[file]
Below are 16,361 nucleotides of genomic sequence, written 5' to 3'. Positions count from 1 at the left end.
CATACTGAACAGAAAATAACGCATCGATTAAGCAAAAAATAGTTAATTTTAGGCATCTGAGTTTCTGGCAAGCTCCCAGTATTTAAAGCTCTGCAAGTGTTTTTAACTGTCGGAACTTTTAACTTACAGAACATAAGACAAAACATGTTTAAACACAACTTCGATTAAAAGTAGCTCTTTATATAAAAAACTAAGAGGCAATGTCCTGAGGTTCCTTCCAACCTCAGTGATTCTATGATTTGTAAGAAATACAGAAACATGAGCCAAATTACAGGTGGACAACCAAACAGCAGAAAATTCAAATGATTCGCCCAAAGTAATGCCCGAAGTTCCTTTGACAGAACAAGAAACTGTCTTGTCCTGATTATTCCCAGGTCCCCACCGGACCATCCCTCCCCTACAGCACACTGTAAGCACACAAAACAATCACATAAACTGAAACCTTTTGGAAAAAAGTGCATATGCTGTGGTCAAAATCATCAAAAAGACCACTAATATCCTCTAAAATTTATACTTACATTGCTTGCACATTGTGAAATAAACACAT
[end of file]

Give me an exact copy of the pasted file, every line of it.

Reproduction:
Below are 16,361 nucleotides of genomic sequence, written 5' to 3'. Positions count from 1 at the left end.
CATACTGAACAGAAAATAACGCATCGATTAAGCAAAAAATAGTTAATTTTAGGCATCTGAGTTTCTGGCAAGCTCCCAGTATTTAAAGCTCTGCAAGTGTTTTTAACTGTCGGAACTTTTAACTTACAGAACATAAGACAAAACATGTTTAAACACAACTTCGATTAAAAGTAGCTCTTTATATAAAAAACTAAGAGGCAATGTCCTGAGGTTCCTTCCAACCTCAGTGATTCTATGATTTGTAAGAAATACAGAAACATGAGCCAAATTACAGGTGGACAACCAAACAGCAGAAAATTCAAATGATTCGCCCAAAGTAATGCCCGAAGTTCCTTTGACAGAACAAGAAACTGTCTTGTCCTGATTATTCCCAGGTCCCCACCGGACCATCCCTCCCCTACAGCACACTGTAAGCACACAAAACAATCACATAAACTGAAACCTTTTGGAAAAAAGTGCATATGCTGTGGTCAAAATCATCAAAAAGACCACTAATATCCTCTAAAATTTATACTTACATTGCTTGCACATTGTGAAATAAACACAT